The small ‘Stute Fish went and hid himself in the mud under the Door-sills of the Equator. He was afraid that the Whale might be angry with him.

The Sailor took the jack-knife home. He was wearing the blue canvas breeches when he walked out on the shingle. The suspenders were left behind, you see, to tie the grating with; and that is the end of that tale.

WHEN the cabin port-holes are dark and green

Because of the seas outside;

When the ship goes wop (with a wiggle between)

And the steward falls into the soup-tureen,

And the trunks begin to slide;

When Nursey lies on the floor in a heap,

And Mummy tells you to let her sleep,

And you aren’t waked or washed or dressed,

Why, then you will know (if you haven’t guessed)

You’re ‘Fifty North and Forty West!’

 

January 4, 2013

“The Four Fists” — F. Scott Fitzgerald

by Biblioklept

“The Four Fists” — F. Scott Fitzgerald

At the present time no one I know has the slightest desire to hit Samuel Meredith; possibly this is because a man over fifty is liable to be rather severely cracked at the impact of a hostile fist, but, for my part, I am inclined to think that all his hitable qualities have quite vanished. But it is certain that at various times in his life hitable qualities were in his face, as surely as kissable qualities have ever lurked in a girl’s lips.

I’m sure every one has met a man like that, been casually introduced, even made a friend of him, yet felt he was the sort who aroused passionate dislike—expressed by some in the involuntary clinching of fists, and in others by mutterings about “takin’ a poke” and “landin’ a swift smash in ee eye.” In the juxtaposition of Samuel Meredith’s features this quality was so strong that it influenced his entire life.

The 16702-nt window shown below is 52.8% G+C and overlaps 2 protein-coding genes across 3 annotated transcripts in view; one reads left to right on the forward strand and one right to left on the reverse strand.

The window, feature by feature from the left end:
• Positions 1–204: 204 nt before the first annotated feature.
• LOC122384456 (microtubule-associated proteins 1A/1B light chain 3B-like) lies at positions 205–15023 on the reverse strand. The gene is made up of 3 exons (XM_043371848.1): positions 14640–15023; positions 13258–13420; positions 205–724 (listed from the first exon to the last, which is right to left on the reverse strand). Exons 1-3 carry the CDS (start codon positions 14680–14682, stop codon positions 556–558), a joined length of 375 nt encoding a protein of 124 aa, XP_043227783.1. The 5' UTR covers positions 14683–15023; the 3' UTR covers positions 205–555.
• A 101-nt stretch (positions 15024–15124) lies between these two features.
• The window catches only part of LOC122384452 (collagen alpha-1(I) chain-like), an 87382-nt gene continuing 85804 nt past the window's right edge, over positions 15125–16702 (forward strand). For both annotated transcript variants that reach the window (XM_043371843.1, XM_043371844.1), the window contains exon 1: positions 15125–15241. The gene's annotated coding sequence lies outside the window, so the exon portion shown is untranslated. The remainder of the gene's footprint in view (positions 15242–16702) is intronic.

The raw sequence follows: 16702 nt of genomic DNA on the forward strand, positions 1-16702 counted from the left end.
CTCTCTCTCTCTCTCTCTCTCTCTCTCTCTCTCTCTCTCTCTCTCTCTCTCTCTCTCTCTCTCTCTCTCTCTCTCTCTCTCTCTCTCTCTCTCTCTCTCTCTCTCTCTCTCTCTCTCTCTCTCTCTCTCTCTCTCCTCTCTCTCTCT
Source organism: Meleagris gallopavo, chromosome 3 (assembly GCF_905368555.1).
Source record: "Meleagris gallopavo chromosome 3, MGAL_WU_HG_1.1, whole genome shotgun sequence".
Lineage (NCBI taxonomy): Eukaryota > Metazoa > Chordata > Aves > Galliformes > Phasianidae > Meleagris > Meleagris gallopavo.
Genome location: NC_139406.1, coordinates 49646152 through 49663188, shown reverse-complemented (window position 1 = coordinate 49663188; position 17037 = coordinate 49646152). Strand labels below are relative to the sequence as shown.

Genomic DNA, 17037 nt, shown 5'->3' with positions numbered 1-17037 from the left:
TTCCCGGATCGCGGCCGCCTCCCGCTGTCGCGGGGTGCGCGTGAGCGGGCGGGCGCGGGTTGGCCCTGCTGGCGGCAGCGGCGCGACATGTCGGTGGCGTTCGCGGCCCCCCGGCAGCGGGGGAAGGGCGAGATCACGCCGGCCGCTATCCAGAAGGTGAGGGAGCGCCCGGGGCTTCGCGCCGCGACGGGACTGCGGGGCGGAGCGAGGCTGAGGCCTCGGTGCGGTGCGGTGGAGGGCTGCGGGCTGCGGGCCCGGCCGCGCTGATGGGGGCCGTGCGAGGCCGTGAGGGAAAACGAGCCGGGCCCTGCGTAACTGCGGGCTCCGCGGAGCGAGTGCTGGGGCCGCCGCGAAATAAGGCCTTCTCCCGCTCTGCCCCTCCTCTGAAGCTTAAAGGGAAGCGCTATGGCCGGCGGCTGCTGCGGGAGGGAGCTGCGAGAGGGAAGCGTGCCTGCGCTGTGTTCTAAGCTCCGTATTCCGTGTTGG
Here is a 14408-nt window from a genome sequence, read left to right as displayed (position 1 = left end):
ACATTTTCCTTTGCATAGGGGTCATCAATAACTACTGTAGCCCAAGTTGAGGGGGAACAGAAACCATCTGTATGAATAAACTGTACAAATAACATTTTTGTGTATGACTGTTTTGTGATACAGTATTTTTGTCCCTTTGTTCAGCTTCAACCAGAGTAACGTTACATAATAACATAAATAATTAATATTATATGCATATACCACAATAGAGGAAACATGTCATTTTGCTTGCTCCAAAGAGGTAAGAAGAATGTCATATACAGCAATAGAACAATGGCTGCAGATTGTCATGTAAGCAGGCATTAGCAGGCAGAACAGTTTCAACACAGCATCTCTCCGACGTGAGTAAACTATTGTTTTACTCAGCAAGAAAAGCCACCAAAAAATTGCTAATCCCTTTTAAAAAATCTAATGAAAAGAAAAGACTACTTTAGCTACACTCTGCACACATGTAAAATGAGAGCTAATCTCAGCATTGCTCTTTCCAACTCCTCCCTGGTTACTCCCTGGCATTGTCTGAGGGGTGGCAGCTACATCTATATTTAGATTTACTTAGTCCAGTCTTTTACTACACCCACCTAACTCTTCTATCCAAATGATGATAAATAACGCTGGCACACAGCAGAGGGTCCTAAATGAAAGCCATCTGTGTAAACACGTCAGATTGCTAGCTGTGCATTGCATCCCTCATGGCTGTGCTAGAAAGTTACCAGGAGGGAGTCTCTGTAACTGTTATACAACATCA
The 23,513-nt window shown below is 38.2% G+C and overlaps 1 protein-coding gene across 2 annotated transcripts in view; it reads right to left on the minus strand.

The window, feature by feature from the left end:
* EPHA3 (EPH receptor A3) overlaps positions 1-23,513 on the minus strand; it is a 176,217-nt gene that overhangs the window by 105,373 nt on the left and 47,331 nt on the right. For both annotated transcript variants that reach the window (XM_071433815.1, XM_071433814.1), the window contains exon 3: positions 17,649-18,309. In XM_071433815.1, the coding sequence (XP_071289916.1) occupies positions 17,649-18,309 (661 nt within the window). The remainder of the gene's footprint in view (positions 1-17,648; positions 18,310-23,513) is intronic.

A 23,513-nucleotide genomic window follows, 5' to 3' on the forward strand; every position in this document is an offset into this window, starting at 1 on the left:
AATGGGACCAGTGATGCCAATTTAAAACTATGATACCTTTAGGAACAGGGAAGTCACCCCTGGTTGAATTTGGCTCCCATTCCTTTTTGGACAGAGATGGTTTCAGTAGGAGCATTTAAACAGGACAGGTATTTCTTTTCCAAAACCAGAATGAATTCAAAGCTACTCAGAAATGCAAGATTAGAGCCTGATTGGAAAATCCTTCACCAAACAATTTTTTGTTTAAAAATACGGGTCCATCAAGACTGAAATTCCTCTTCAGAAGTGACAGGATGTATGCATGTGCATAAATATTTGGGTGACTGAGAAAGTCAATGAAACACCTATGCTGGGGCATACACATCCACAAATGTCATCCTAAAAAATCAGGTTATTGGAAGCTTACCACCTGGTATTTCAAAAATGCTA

What was it? Not the shape, certainly, for he was a pleasant-looking man from earliest youth: broad-bowed with gray eyes that were frank and friendly. Yet I’ve heard him tell a room full of reporters angling for a “success” story that he’d be ashamed to tell them the truth that they wouldn’t believe it, that it wasn’t one story but four, that the public would not want to read about a man who had been walloped into prominence.

It all started at Phillips Andover Academy when he was fourteen. He had been brought up on a diet of caviar and bell-boys’ legs in half the capitals of Europe, and it was pure luck that his mother had nervous prostration and had to delegate his education to less tender, less biassed hands.

At Andover he was given a roommate named Gilly Hood. Gilly was thirteen, undersized, and rather the school pet. From the September day when Mr. Meredith’s valet stowed Samuel’s clothing in the best bureau and asked, on departing, “hif there was hanything helse, Master Samuel?” Gilly cried out that the faculty had played him false. He felt like an irate frog in whose bowl has been put goldfish.

January 1, 2013

“The Right Eye of the Commander” — Bret Harte

by Biblioklept

“The Right Eye of the Commander” — Bret Harte

The year of grace 1797 passed away on the coast of California in a southwesterly gale. The little bay of San Carlos, albeit sheltered by the headlands of the blessed Trinity, was rough and turbulent; its foam clung quivering to the seaward wall of the Mission garden; the air was filled with flying sand and spume, and as the Senor Commandante, Hermenegildo Salvatierra, looked from the deep embrasured window of the Presidio guardroom, he felt the salt breath of the distant sea buffet a color into his smoke-dried cheeks.